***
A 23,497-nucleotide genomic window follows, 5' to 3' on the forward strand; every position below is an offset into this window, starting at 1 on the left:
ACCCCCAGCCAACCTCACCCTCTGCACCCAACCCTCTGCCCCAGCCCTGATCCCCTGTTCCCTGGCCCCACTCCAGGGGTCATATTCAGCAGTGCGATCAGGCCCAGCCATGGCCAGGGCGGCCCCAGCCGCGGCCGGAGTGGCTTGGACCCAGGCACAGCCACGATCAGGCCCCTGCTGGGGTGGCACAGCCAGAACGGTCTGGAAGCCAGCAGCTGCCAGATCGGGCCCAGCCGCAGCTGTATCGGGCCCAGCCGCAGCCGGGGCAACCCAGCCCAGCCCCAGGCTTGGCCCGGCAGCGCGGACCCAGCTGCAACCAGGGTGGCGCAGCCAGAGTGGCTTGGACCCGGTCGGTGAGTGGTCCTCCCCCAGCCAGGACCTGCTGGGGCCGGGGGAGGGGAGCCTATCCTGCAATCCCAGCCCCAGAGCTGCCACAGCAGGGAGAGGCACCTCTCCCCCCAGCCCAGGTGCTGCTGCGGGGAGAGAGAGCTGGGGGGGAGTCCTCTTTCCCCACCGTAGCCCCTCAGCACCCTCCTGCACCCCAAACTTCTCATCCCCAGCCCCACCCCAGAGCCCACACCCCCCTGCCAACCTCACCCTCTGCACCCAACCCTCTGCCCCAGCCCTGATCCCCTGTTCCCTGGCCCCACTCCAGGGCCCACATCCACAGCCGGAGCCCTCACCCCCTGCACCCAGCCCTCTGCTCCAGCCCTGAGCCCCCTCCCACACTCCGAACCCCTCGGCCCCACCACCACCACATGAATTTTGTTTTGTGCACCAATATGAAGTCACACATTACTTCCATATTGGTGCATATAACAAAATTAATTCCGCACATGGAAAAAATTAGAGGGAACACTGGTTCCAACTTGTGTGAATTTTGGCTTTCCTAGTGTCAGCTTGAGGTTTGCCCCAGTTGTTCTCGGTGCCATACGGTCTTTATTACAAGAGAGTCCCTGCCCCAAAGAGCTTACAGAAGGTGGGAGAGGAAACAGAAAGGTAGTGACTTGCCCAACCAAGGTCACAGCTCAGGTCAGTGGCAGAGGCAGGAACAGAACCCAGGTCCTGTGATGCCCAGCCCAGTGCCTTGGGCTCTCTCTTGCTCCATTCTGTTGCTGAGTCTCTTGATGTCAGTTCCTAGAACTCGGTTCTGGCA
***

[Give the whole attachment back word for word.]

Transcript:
A 23,497-nucleotide genomic window follows, 5' to 3' on the forward strand; every position below is an offset into this window, starting at 1 on the left:
ACCCCCAGCCAACCTCACCCTCTGCACCCAACCCTCTGCCCCAGCCCTGATCCCCTGTTCCCTGGCCCCACTCCAGGGGTCATATTCAGCAGTGCGATCAGGCCCAGCCATGGCCAGGGCGGCCCCAGCCGCGGCCGGAGTGGCTTGGACCCAGGCACAGCCACGATCAGGCCCCTGCTGGGGTGGCACAGCCAGAACGGTCTGGAAGCCAGCAGCTGCCAGATCGGGCCCAGCCGCAGCTGTATCGGGCCCAGCCGCAGCCGGGGCAACCCAGCCCAGCCCCAGGCTTGGCCCGGCAGCGCGGACCCAGCTGCAACCAGGGTGGCGCAGCCAGAGTGGCTTGGACCCGGTCGGTGAGTGGTCCTCCCCCAGCCAGGACCTGCTGGGGCCGGGGGAGGGGAGCCTATCCTGCAATCCCAGCCCCAGAGCTGCCACAGCAGGGAGAGGCACCTCTCCCCCCAGCCCAGGTGCTGCTGCGGGGAGAGAGAGCTGGGGGGGAGTCCTCTTTCCCCACCGTAGCCCCTCAGCACCCTCCTGCACCCCAAACTTCTCATCCCCAGCCCCACCCCAGAGCCCACACCCCCCTGCCAACCTCACCCTCTGCACCCAACCCTCTGCCCCAGCCCTGATCCCCTGTTCCCTGGCCCCACTCCAGGGCCCACATCCACAGCCGGAGCCCTCACCCCCTGCACCCAGCCCTCTGCTCCAGCCCTGAGCCCCCTCCCACACTCCGAACCCCTCGGCCCCACCACCACCACATGAATTTTGTTTTGTGCACCAATATGAAGTCACACATTACTTCCATATTGGTGCATATAACAAAATTAATTCCGCACATGGAAAAAATTAGAGGGAACACTGGTTCCAACTTGTGTGAATTTTGGCTTTCCTAGTGTCAGCTTGAGGTTTGCCCCAGTTGTTCTCGGTGCCATACGGTCTTTATTACAAGAGAGTCCCTGCCCCAAAGAGCTTACAGAAGGTGGGAGAGGAAACAGAAAGGTAGTGACTTGCCCAACCAAGGTCACAGCTCAGGTCAGTGGCAGAGGCAGGAACAGAACCCAGGTCCTGTGATGCCCAGCCCAGTGCCTTGGGCTCTCTCTTGCTCCATTCTGTTGCTGAGTCTCTTGATGTCAGTTCCTAGAACTCGGTTCTGGCA